You can do the same thing with any image on the web by typing in “http://koalastothemax.com/?<YOUR_URL_HERE>” into a web browser. For example, here’s what I used to get the link above for this source image.
Wow, has it really been over 3 months since I’ve posted anything here? I guess things have been pretty busy at work. Thankfully, things are almost under control.
I actually got an iPhone 6s through work in the first week they were released. So I thought, hey, I’ll do one of those “unboxing” videos and put it out there before they’re more readily available. But then there was a big crunch at work (on top of commuting up to 6 hours a day) and I just kept on not having enough time to edit the whole thing. Thankfully, things are getting a little more sane at work so I’m starting to get through a backlog of stuff I’ve been meaning to do, including this video.
Things I learned this time:
If you’re going to do an “unboxing” video, you should probably show the act of taking it out of the box.
What’s up with the bathrobe? I mean, come on! It takes, like, 5 minutes to put on a shirt. Show some professionalism, man. Well, at least the kid is cute.
Making videos with a 5-year-old is very challenging.
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One of the parents of a friend of Dyson’s started up a company called PocketMe to do 3D portraits. It’s a pretty cool setup. You go to their shop in Berkeley and stand in a cylindrical enclosure surrounded by a bunch of cameras, which all take a picture simultaneously. Then they process it, 3d print it out, and a couple weeks later, you get a little figure of you.
Dyson and I stopped by and did a session and now we have little mini versions of us! They’re very cute. If you happen to be in the area, check them out. They take appointments 7 days a week but they also do drop-ins on Saturday from 1-5pm.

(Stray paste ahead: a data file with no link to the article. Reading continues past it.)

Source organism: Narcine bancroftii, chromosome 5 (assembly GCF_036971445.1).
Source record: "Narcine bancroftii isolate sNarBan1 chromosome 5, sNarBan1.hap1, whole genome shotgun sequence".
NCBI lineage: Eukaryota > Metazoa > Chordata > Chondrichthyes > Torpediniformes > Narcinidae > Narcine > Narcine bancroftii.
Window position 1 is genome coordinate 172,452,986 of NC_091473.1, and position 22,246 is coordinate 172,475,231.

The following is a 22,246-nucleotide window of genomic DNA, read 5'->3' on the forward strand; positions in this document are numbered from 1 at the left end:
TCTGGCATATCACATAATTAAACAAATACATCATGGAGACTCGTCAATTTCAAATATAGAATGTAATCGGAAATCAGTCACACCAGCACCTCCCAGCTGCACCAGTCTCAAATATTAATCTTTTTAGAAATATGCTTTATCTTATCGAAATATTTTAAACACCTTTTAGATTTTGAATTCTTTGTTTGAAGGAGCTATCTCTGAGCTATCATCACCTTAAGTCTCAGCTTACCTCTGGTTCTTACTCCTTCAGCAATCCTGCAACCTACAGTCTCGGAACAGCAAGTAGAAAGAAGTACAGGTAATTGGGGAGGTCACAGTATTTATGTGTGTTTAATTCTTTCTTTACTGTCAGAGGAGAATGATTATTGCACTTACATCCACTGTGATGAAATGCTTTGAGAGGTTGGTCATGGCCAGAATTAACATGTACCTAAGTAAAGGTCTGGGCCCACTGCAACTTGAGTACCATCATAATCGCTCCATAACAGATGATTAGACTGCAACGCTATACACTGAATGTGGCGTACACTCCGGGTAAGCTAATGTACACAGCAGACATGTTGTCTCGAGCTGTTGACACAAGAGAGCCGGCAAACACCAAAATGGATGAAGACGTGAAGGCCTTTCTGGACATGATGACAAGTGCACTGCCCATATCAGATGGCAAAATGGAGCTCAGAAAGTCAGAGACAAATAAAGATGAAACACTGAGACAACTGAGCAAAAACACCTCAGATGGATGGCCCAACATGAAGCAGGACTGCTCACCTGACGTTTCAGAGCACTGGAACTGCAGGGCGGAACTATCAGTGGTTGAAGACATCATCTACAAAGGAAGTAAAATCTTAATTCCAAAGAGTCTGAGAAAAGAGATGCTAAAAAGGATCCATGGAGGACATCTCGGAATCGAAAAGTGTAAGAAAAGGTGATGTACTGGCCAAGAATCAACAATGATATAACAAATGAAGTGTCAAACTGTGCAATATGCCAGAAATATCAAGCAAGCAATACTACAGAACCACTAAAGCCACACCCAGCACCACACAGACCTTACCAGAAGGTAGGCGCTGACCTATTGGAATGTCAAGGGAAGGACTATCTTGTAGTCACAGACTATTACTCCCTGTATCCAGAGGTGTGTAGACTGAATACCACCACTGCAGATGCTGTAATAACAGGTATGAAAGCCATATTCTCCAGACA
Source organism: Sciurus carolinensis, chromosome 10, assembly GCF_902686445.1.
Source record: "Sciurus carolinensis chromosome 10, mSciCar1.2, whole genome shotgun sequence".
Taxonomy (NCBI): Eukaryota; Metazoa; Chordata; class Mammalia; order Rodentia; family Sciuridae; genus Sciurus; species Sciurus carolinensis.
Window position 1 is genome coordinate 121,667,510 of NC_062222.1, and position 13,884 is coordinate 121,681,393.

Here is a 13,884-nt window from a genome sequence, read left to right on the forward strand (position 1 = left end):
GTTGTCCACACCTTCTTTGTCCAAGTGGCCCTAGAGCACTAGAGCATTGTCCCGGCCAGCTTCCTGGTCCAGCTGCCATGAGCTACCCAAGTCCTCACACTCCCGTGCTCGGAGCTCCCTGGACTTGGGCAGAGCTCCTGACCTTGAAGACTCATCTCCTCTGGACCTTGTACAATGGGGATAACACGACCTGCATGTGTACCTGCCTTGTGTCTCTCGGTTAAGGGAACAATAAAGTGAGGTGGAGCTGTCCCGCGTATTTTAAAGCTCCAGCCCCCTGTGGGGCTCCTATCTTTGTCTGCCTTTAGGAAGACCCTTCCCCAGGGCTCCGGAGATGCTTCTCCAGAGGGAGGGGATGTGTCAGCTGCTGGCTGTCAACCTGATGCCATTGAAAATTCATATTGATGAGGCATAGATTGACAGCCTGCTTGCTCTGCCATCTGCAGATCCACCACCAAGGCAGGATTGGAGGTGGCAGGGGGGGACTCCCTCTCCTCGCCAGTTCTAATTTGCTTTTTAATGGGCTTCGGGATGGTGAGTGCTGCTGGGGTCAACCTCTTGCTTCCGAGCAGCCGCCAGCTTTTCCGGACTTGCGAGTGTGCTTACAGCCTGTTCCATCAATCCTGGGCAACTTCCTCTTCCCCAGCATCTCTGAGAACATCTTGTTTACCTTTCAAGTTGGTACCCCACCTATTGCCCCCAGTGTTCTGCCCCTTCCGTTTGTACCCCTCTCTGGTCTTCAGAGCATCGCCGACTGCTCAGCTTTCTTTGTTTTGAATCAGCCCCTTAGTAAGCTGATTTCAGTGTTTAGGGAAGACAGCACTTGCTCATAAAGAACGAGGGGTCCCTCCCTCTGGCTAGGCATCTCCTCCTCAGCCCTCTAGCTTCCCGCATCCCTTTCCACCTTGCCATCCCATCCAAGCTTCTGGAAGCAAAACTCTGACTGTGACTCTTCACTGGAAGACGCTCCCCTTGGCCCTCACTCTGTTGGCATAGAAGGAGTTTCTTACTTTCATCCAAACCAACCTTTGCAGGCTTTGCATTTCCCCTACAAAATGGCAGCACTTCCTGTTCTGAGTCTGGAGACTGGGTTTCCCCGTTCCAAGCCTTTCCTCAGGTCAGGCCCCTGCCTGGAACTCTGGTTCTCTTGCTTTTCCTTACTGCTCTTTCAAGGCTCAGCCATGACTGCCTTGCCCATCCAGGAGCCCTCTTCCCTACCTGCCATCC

They give you digital versions of the models, too! If you click on the models below, you can actually rotate them around.
Last week, I attended SIGGRAPH in Los Angeles, a conference on computer graphics. One of the fun things I did was to give a brief talk at the RenderMan Art & Science Fair on using RenderMan to create images for virtual reality. I’ve given similar talks before, but usually for an audience of a few hundred and this one was for nearly 2000. So that was pretty exciting.
Anyways, the talk was about a pretty simple idea that other people have implemented before on various platforms, but I hadn’t seen any public information on how to do it for RenderMan so that’s what lead to the talk. You can read all about it on the RenderMan forums. Or you can just download the materials from the talk from this Google Drive folder.
Ever since Dyson did a Lego summer camp a while ago, he’s been really into Lego. He told me about how they built robots to battle each other on tracks. I didn’t quite understand what he was talking about until we ran across a Lego activity center that had the same kind of battling robot setup. So Dyson excitedly challenged me to a duel.
It’s a pretty cool setup. They have an incredible assortment of Lego pieces and they’re all sorted into different buckets. You can build ships, houses, pretty much whatever you want. And when you’re done, you disassemble everything and put them back into the appropriate buckets. But Dyson wanted to build robots so that’s what we did. And then we battled them.
It was fantastic. My brother and I used to make stuff like this out of Lego when we were kids but we were always limited by the number of gears or motors in our sets. But here, the sky was the limit. So I got to design some more fanciful robots, even if they did get occasionally trounced by a five year-old’s.
I’m at Google I/O today and tomorrow, working the Cardboard booth on the third floor. Theoretically, by the time you read this, they have made the announcement at the keynote that Google Cardboard is now available for iOS! (Man, I hope that link works by the time this post goes live…)
This is what I’ve been working on for the past few months and it’s been intense trying to get something built from scratch with a small team in such a short time frame. And it was really down to the wire. It typically takes about 8 days for an app to go through the review process and we got a build submitted to Apple 10 days ago. Even after that, I was touching up a lot of the content that gets streamed to the app up until yesterday.
In addition to working on the app in general, I did a lot of work on two of the demos in particular:
Ported the “Exhibits” demo, which re-used a lot of the code from the Android Cardboard app (although I added a little bonus object at the end).